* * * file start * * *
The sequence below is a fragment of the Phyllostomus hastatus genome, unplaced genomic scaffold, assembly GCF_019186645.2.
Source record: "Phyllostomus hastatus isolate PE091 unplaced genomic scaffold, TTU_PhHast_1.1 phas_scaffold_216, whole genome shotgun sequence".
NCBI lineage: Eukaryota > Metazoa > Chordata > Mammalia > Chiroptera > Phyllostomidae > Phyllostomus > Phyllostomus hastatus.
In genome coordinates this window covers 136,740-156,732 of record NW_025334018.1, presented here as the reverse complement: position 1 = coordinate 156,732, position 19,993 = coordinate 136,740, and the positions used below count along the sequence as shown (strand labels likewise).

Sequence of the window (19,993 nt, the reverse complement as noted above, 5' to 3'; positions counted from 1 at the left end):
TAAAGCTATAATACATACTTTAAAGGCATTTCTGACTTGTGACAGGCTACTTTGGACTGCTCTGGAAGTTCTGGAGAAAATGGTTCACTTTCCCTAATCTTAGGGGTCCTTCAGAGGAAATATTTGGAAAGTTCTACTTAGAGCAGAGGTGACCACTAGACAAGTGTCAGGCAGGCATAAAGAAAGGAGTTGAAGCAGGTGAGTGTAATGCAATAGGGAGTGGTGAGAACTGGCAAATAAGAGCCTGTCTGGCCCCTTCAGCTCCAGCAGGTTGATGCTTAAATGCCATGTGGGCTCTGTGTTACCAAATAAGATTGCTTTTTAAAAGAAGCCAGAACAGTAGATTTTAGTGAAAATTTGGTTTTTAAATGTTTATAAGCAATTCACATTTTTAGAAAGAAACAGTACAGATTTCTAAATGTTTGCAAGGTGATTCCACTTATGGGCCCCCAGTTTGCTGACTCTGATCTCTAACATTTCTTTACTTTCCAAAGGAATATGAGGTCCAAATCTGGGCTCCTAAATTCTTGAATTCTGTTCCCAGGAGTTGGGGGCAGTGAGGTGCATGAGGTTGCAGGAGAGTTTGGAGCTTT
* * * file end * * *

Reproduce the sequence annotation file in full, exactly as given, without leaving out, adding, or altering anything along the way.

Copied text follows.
The sequence below is a fragment of the Phyllostomus hastatus genome, unplaced genomic scaffold, assembly GCF_019186645.2.
Source record: "Phyllostomus hastatus isolate PE091 unplaced genomic scaffold, TTU_PhHast_1.1 phas_scaffold_216, whole genome shotgun sequence".
NCBI lineage: Eukaryota > Metazoa > Chordata > Mammalia > Chiroptera > Phyllostomidae > Phyllostomus > Phyllostomus hastatus.
In genome coordinates this window covers 136,740-156,732 of record NW_025334018.1, presented here as the reverse complement: position 1 = coordinate 156,732, position 19,993 = coordinate 136,740, and the positions used below count along the sequence as shown (strand labels likewise).

Sequence of the window (19,993 nt, the reverse complement as noted above, 5' to 3'; positions counted from 1 at the left end):
TAAAGCTATAATACATACTTTAAAGGCATTTCTGACTTGTGACAGGCTACTTTGGACTGCTCTGGAAGTTCTGGAGAAAATGGTTCACTTTCCCTAATCTTAGGGGTCCTTCAGAGGAAATATTTGGAAAGTTCTACTTAGAGCAGAGGTGACCACTAGACAAGTGTCAGGCAGGCATAAAGAAAGGAGTTGAAGCAGGTGAGTGTAATGCAATAGGGAGTGGTGAGAACTGGCAAATAAGAGCCTGTCTGGCCCCTTCAGCTCCAGCAGGTTGATGCTTAAATGCCATGTGGGCTCTGTGTTACCAAATAAGATTGCTTTTTAAAAGAAGCCAGAACAGTAGATTTTAGTGAAAATTTGGTTTTTAAATGTTTATAAGCAATTCACATTTTTAGAAAGAAACAGTACAGATTTCTAAATGTTTGCAAGGTGATTCCACTTATGGGCCCCCAGTTTGCTGACTCTGATCTCTAACATTTCTTTACTTTCCAAAGGAATATGAGGTCCAAATCTGGGCTCCTAAATTCTTGAATTCTGTTCCCAGGAGTTGGGGGCAGTGAGGTGCATGAGGTTGCAGGAGAGTTTGGAGCTTT